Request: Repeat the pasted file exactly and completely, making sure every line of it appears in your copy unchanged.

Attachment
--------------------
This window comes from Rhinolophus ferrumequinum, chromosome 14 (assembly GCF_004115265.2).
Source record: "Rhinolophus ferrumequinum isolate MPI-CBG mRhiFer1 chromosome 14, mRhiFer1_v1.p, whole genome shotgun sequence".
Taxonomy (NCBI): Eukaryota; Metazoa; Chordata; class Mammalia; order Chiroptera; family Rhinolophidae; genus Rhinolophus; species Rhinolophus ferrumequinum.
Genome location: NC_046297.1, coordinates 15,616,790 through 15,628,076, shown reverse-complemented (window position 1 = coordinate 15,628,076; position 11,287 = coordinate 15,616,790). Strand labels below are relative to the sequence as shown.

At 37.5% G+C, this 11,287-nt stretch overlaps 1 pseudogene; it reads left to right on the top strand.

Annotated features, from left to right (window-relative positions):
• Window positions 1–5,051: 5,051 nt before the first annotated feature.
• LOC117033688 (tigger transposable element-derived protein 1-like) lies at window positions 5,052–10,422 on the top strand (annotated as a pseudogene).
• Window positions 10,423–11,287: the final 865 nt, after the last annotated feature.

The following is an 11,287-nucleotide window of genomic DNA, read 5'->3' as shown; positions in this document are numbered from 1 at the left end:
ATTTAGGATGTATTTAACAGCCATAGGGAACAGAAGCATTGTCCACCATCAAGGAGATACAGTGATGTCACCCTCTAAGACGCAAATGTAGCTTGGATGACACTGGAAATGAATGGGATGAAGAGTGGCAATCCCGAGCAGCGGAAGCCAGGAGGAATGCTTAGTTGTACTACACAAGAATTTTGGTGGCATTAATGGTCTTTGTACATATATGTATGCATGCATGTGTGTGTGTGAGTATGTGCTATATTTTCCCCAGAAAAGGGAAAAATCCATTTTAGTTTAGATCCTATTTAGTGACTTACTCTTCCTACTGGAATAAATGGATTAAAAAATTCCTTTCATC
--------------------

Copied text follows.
This window comes from Rhinolophus ferrumequinum, chromosome 14 (assembly GCF_004115265.2).
Source record: "Rhinolophus ferrumequinum isolate MPI-CBG mRhiFer1 chromosome 14, mRhiFer1_v1.p, whole genome shotgun sequence".
Taxonomy (NCBI): Eukaryota; Metazoa; Chordata; class Mammalia; order Chiroptera; family Rhinolophidae; genus Rhinolophus; species Rhinolophus ferrumequinum.
Genome location: NC_046297.1, coordinates 15,616,790 through 15,628,076, shown reverse-complemented (window position 1 = coordinate 15,628,076; position 11,287 = coordinate 15,616,790). Strand labels below are relative to the sequence as shown.

At 37.5% G+C, this 11,287-nt stretch overlaps 1 pseudogene; it reads left to right on the top strand.

Annotated features, from left to right (window-relative positions):
• Window positions 1–5,051: 5,051 nt before the first annotated feature.
• LOC117033688 (tigger transposable element-derived protein 1-like) lies at window positions 5,052–10,422 on the top strand (annotated as a pseudogene).
• Window positions 10,423–11,287: the final 865 nt, after the last annotated feature.

The following is an 11,287-nucleotide window of genomic DNA, read 5'->3' as shown; positions in this document are numbered from 1 at the left end:
ATTTAGGATGTATTTAACAGCCATAGGGAACAGAAGCATTGTCCACCATCAAGGAGATACAGTGATGTCACCCTCTAAGACGCAAATGTAGCTTGGATGACACTGGAAATGAATGGGATGAAGAGTGGCAATCCCGAGCAGCGGAAGCCAGGAGGAATGCTTAGTTGTACTACACAAGAATTTTGGTGGCATTAATGGTCTTTGTACATATATGTATGCATGCATGTGTGTGTGTGAGTATGTGCTATATTTTCCCCAGAAAAGGGAAAAATCCATTTTAGTTTAGATCCTATTTAGTGACTTACTCTTCCTACTGGAATAAATGGATTAAAAAATTCCTTTCATC